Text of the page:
October 23rd celebrates the Hungarian Revolution of 1956, which lasted from October 23rd till the 10th of November. It was a student demonstration that begun the revolt, then thousands marched through the heart of Budapest to the Parliament, calling out against the government of the Hungarian People's Republic. The peaceful demonstrators were fired upon by the State Security Police (ÁVH) and a student died. What followed was a blood bath. More than 2,500 Hungarians and 700 Soviet troops were killed in the conflict. The sacrifice of the people was recognized only in 1989, after the fall of communism, when at the inauguration of the Third Hungarian Republic 23 October was declared a national holiday, and it has been celebrated ever since all over the country, with cultural and artistic events, music, fireworks and more.
As important as it is for the locals, the day is equally interesting for tourists, as there are festivities organized all over the country. In Budapest, specifically, the festivities begin in the morning, with the raising of the Hungarian flag in Kossuth Square, at 09:00 local time. There will be interesting activities all around the city, but one of the most interesting happens in front of the House of Terror Museum, at Andrássy út 60: a candle light ceremony, commemorating the victims of the Hungarian Revolution of 1956. Do visit the museum when you are there: it contains interesting exhibits, relating the cruel history of the fascist and communist dictatorial regimes in 20th-century Hungary.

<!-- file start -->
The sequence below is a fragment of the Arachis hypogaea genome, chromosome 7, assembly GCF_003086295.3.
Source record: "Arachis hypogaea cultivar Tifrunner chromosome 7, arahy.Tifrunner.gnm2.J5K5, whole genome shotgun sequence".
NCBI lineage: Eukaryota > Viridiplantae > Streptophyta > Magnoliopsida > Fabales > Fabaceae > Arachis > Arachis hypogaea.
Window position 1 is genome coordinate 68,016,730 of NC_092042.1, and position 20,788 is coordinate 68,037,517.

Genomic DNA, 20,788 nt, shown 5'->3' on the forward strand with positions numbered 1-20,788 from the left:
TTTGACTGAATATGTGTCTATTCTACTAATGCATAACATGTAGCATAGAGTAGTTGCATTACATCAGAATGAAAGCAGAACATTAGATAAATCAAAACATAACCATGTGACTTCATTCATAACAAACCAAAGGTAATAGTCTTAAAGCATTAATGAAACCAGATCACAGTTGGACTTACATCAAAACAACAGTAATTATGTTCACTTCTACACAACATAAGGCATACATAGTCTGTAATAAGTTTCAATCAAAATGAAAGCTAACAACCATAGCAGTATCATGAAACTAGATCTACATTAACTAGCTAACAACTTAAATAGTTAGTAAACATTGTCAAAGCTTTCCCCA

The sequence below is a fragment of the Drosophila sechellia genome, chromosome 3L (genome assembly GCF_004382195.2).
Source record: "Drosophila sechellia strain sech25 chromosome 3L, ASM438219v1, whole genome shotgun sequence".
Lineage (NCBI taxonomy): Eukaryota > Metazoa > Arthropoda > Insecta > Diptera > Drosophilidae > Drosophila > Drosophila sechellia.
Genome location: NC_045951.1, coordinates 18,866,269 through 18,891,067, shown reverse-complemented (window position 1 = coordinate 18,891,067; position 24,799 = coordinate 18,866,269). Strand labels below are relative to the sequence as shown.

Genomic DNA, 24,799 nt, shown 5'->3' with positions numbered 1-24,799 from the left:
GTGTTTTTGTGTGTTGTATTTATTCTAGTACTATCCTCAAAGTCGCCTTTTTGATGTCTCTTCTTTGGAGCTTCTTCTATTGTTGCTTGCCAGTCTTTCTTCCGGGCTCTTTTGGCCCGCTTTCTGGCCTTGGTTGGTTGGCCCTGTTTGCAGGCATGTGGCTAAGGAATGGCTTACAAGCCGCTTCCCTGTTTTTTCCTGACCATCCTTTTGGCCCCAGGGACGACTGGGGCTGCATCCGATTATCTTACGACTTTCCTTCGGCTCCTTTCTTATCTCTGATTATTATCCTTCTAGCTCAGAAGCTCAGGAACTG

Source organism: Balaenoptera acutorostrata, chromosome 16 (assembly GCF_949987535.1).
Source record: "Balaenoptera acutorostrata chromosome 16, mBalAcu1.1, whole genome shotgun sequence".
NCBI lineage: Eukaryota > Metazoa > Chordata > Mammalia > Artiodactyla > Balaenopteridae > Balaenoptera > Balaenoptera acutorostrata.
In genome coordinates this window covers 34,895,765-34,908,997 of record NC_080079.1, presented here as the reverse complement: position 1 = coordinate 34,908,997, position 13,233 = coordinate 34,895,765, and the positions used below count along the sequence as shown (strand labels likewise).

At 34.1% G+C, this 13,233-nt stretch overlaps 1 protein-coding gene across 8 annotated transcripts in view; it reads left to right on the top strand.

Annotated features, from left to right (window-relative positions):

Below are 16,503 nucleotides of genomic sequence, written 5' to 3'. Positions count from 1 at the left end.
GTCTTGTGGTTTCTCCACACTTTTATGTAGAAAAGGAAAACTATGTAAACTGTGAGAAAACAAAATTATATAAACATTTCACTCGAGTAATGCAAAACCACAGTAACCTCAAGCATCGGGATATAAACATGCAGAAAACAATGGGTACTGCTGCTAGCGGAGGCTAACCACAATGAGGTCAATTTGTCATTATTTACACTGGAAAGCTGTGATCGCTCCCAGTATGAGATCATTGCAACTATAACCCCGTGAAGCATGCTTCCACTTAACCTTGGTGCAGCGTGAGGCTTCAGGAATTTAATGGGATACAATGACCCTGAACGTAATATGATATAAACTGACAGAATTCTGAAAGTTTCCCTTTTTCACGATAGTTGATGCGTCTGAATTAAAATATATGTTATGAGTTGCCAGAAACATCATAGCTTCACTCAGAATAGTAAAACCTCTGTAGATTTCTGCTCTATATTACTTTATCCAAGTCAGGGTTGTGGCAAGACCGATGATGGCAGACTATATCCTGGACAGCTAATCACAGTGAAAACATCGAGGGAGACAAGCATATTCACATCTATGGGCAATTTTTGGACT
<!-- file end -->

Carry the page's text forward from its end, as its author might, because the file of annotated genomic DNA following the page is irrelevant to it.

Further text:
From there, do walk over the river, for a free live concert in front of the University of Technology and Economics, at Műegyetem rkp. 3.
"HUN-2015-Budapest-Hungarian Parliament (Budapest) 2015-02
" by Andrew Shiva / Wikipedia. Licensed under CC BY-SA 4.0
October 23 is also the day when the Parliament
building can be visited by the public for free, between 10:00 and 16:00. The Hungarian Parliament Building is a popular tourist destination, but very few tourists know that this is also one of Europe's oldest legislative buildings. It is an imposing Gothic Revival architectural gem, with a Renaissance Revival dome, overlooking the Danube. The building is the work of Imre Steindl, a famous Hungarian architect, who is also known for his work at the Hunyad Castle, in Hunedoara, Romania - one of the "seven wonders" of this country.
If you are in Budapest on October 23rd, don't miss the photo exhibition at Széna Square, which will show cult places of the revolution "then and now." Any other day, you can visit the Anna Kéthly Square, which commemorates the 1956 Revolution against Soviet oppression. Anna Kéthly was a Hungarian social democratic politician, and an important personality of the revolution.
Mihaela Lica-Butler is travel writer and travel public relations consultant by profession, lover of cultures and cuisine. She has built a fun career while chiming in on many topics, from relating the trials and tribulations of the people of Kosovo, to experiencing, first hand, the heroics of the Romanian soldiers serving for the UN. But she thrives in conveying her love for travel and places in written word, and she is happy to be a constant contributor for some of the world's best travel sites.